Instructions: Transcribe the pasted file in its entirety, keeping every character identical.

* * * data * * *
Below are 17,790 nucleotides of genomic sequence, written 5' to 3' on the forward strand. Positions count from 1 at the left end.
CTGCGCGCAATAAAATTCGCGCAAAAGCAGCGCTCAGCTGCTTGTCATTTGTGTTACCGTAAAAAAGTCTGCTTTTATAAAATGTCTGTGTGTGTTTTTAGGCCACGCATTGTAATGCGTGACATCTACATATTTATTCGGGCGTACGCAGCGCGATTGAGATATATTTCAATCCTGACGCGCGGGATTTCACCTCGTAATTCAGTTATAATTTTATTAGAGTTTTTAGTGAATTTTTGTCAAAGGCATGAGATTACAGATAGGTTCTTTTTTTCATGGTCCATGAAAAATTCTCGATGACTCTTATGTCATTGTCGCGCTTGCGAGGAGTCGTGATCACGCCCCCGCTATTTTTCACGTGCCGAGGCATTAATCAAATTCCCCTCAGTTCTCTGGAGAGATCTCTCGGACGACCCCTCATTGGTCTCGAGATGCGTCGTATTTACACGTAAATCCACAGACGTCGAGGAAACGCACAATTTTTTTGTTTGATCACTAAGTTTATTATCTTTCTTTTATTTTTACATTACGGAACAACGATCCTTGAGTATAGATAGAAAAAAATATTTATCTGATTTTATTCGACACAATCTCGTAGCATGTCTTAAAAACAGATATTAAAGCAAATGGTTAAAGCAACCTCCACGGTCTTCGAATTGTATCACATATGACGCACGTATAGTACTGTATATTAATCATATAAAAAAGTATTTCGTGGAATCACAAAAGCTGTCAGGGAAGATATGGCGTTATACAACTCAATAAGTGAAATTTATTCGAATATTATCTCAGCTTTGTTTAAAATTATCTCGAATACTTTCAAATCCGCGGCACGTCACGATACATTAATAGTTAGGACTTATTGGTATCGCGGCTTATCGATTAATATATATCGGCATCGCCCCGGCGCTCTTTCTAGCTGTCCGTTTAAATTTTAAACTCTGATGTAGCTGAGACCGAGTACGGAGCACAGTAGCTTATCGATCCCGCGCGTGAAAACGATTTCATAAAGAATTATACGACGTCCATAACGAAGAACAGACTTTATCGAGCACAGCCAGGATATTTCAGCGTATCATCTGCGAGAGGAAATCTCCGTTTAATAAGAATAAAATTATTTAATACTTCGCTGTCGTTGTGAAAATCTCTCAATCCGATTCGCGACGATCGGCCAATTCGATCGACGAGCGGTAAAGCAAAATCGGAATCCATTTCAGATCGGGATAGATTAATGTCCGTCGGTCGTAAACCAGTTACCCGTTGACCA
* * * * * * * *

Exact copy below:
Below are 17,790 nucleotides of genomic sequence, written 5' to 3' on the forward strand. Positions count from 1 at the left end.
CTGCGCGCAATAAAATTCGCGCAAAAGCAGCGCTCAGCTGCTTGTCATTTGTGTTACCGTAAAAAAGTCTGCTTTTATAAAATGTCTGTGTGTGTTTTTAGGCCACGCATTGTAATGCGTGACATCTACATATTTATTCGGGCGTACGCAGCGCGATTGAGATATATTTCAATCCTGACGCGCGGGATTTCACCTCGTAATTCAGTTATAATTTTATTAGAGTTTTTAGTGAATTTTTGTCAAAGGCATGAGATTACAGATAGGTTCTTTTTTTCATGGTCCATGAAAAATTCTCGATGACTCTTATGTCATTGTCGCGCTTGCGAGGAGTCGTGATCACGCCCCCGCTATTTTTCACGTGCCGAGGCATTAATCAAATTCCCCTCAGTTCTCTGGAGAGATCTCTCGGACGACCCCTCATTGGTCTCGAGATGCGTCGTATTTACACGTAAATCCACAGACGTCGAGGAAACGCACAATTTTTTTGTTTGATCACTAAGTTTATTATCTTTCTTTTATTTTTACATTACGGAACAACGATCCTTGAGTATAGATAGAAAAAAATATTTATCTGATTTTATTCGACACAATCTCGTAGCATGTCTTAAAAACAGATATTAAAGCAAATGGTTAAAGCAACCTCCACGGTCTTCGAATTGTATCACATATGACGCACGTATAGTACTGTATATTAATCATATAAAAAAGTATTTCGTGGAATCACAAAAGCTGTCAGGGAAGATATGGCGTTATACAACTCAATAAGTGAAATTTATTCGAATATTATCTCAGCTTTGTTTAAAATTATCTCGAATACTTTCAAATCCGCGGCACGTCACGATACATTAATAGTTAGGACTTATTGGTATCGCGGCTTATCGATTAATATATATCGGCATCGCCCCGGCGCTCTTTCTAGCTGTCCGTTTAAATTTTAAACTCTGATGTAGCTGAGACCGAGTACGGAGCACAGTAGCTTATCGATCCCGCGCGTGAAAACGATTTCATAAAGAATTATACGACGTCCATAACGAAGAACAGACTTTATCGAGCACAGCCAGGATATTTCAGCGTATCATCTGCGAGAGGAAATCTCCGTTTAATAAGAATAAAATTATTTAATACTTCGCTGTCGTTGTGAAAATCTCTCAATCCGATTCGCGACGATCGGCCAATTCGATCGACGAGCGGTAAAGCAAAATCGGAATCCATTTCAGATCGGGATAGATTAATGTCCGTCGGTCGTAAACCAGTTACCCGTTGACCA